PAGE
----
J D Wetherspoon is a company that has been consistently innovative throughout its history. It has demonstrated a tendency to follow its own path, and has been willing to take innovative risks.
Tim Martin (born 1955), was born in Norwich, the son of an RAF pilot who later worked for Guinness.
Martin acquired the licence for Marler’s Bar, a former betting shop in Muswell Hill, London, in 1979. He opened his second pub in a converted car showroom at Crouch End in 1981. J D Wetherspoon was incorporated in 1983. Martin took the name from a former teacher who struggled to control his class.
Martin was keen to expand the company, but was hampered by the lack of pubs on the property market at the time. As a result, he instead converted unconventional premises such as former banks, supermarkets, churches and cinemas.The company quickly gained expertise in securing drinks licenses for new premises and gaining planning permission.
The company grew with its core values of cheap prices, cask ale, and no music. Comparisons began to be made between the chain’s values and the ideal English pub as described by George Orwell. Whilst the similarities were initially coincidental, Martin consequently adopted Orwell’s template, and a number of outlets are named after Orwell’s essay title, The Moon Under Water.
J D Wetherspoon was floated on the stock exchange in 1992. By this time there were 44 pubs, all situated in London. In 1993 the chain introduced its all day food menu, and dedicated one third of its pubs as smoke-free areas .Its new pubs were double the normal pub size, and had almost double the average turnover, although margins were lower. In 1994, the Financial Times reported that the chain was selling Guinness stout at lower prices than the two major supermarkets, Tesco and Sainsbury’s.
By 1999 the chain had grown to 300 outlets. An advantage of converting former banks and supermarkets was that the company was able to significantly reduce its tax bill due to benefits from capital allowances. Its rate of corporation tax was 3 percent in 1998, and 5 percent in 1999. Therefore, Wetherspoon had a significant reason to expand its number of outlets, and it helps explain how and why the company expanded so quickly. The loophole was closed in 2001.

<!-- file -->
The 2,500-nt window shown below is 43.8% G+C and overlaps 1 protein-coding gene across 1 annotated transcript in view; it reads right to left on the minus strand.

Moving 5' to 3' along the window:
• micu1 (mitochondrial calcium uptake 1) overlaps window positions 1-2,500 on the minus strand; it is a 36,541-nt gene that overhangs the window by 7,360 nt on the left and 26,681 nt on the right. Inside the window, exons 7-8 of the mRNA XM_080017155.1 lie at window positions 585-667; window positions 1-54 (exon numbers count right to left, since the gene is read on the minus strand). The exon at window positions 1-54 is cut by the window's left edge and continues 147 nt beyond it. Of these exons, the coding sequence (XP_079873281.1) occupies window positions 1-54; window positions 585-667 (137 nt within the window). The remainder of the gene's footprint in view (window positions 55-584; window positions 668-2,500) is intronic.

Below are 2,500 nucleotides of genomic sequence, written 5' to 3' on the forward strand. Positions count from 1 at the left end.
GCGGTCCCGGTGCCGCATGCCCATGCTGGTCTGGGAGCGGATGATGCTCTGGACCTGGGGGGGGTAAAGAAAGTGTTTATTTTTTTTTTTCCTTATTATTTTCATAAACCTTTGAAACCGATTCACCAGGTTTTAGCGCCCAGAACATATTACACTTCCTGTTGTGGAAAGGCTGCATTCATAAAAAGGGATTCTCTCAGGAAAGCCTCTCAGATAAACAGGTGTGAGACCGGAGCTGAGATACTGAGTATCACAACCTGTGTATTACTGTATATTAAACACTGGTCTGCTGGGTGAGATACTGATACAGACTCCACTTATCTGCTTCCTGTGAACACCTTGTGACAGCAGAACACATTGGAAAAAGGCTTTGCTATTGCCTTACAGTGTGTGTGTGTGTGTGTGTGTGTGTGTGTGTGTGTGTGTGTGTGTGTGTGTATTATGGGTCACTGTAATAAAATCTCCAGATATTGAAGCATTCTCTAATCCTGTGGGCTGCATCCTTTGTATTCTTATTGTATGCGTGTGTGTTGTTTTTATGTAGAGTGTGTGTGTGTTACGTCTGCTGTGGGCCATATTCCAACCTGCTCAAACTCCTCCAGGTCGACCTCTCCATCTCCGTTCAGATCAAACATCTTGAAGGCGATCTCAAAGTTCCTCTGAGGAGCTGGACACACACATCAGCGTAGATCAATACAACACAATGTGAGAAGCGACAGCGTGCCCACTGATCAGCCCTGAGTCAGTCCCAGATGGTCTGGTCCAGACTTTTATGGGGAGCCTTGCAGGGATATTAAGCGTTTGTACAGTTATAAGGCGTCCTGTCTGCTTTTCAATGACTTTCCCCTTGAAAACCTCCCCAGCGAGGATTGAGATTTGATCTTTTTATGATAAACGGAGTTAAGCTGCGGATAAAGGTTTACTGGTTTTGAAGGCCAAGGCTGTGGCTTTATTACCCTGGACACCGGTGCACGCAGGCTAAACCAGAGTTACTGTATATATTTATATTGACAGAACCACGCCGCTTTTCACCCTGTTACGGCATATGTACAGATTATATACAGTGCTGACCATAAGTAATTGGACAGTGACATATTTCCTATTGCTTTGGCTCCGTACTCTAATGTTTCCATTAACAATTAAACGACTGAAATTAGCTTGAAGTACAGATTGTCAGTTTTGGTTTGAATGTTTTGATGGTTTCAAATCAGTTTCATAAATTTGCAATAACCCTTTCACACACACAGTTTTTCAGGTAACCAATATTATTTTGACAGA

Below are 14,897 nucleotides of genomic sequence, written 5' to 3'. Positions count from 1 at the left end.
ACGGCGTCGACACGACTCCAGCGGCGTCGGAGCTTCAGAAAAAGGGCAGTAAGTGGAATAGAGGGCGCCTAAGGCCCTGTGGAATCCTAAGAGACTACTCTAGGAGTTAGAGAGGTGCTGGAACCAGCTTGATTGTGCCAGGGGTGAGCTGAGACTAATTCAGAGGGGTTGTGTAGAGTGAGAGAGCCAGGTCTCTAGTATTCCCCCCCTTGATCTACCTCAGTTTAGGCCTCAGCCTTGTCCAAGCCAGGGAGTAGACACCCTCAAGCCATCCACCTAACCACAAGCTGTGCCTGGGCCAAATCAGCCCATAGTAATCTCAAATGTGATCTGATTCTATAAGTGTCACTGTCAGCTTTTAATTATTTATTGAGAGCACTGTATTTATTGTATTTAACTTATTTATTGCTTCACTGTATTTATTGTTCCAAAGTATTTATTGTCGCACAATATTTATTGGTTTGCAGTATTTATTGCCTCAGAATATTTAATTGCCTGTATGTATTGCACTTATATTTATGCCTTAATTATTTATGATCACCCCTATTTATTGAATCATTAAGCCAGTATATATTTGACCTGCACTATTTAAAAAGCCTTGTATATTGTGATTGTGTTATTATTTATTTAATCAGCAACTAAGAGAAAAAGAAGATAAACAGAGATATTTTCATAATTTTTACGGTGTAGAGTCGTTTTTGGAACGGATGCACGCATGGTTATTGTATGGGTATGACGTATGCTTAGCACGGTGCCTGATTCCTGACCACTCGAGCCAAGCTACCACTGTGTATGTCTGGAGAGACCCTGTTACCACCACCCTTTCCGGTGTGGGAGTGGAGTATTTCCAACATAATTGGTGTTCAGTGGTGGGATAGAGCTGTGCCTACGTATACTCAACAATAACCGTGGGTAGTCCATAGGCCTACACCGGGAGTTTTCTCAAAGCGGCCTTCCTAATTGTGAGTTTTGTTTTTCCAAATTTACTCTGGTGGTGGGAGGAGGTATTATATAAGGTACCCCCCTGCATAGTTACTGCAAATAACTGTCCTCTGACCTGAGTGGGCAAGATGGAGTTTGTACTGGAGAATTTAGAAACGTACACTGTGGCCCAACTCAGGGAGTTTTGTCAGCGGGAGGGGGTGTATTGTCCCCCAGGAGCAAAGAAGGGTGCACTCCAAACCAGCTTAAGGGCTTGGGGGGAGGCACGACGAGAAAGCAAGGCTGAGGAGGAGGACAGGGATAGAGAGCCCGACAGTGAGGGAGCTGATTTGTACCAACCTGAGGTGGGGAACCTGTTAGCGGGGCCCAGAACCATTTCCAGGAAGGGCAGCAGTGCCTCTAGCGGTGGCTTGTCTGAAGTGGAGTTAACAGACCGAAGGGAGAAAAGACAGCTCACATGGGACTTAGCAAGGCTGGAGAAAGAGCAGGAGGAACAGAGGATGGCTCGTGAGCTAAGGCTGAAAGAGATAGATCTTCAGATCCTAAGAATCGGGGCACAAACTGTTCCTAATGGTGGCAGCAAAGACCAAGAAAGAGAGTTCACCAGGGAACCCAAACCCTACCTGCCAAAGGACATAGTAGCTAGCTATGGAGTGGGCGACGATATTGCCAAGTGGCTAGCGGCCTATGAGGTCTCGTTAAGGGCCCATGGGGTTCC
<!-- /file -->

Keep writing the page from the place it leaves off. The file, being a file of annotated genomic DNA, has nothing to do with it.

The company experienced its first major misstep in 2000, when it entered the Northern Ireland market for the first time. It was a serious instance of misjudgement of a local market. As Wetherspoon sells its beer so cheaply, it normally requests a discount from breweries. However, Guinness refused to discount their beer in the country, claiming that the Northern Ireland market had increased marketing, staff training and quality control costs. Therefore Wetherspoon did not stock Guinness, and as a result, nobody came to their pubs. The company then had to accept Guinness’ terms, or else risk utter failure in Northern Ireland.
By 2001, outlet sales were four times that of the average pub. That year, Wetherspoons began to wholeheartedly push its food offering, taking on the likes of Starbucks and McDonald’s with its own range of coffees and burgers. Breakfasts were introduced, and the company became noted for its notably clean toilets.
In 2002, the company rolled out a second brand that it had acquired from Wolverhampton & Dudley. Called Lloyds No 1, it functioned as a Wetherspoons by day, but as a nightclub in the evening.
In 2005, the company banned smoking in all of its pubs, ahead of the smoking ban. In 2006, 9am openings and TVs (on silent) were rolled out across the chain. The company claimed that its coffee sales matched those of Caffe Nero, the coffee shop chain. By 2007, 50 percent of all sales were food related, influenced in part by the smoking ban.
In January 2009, in a notorious move, Wetherspoons introduced the recession-busting 99p pint. The beer offered was Greene King IPA. The brewer baulked at their main product being sold so cheaply, and the offer was switched to their lower profile Ruddles Best brand.
From April 2010, all pubs opened at 7am for the breakfast market.This was not altogether successful, and opening times have since largely been scaled back to 8am. Nevertheless, the company was second only to McDonald’s in the breakfast market.
In 2013, the company entered the Republic of Ireland. The company has also explored the option of expanding into France with outlets in Paris and Calais.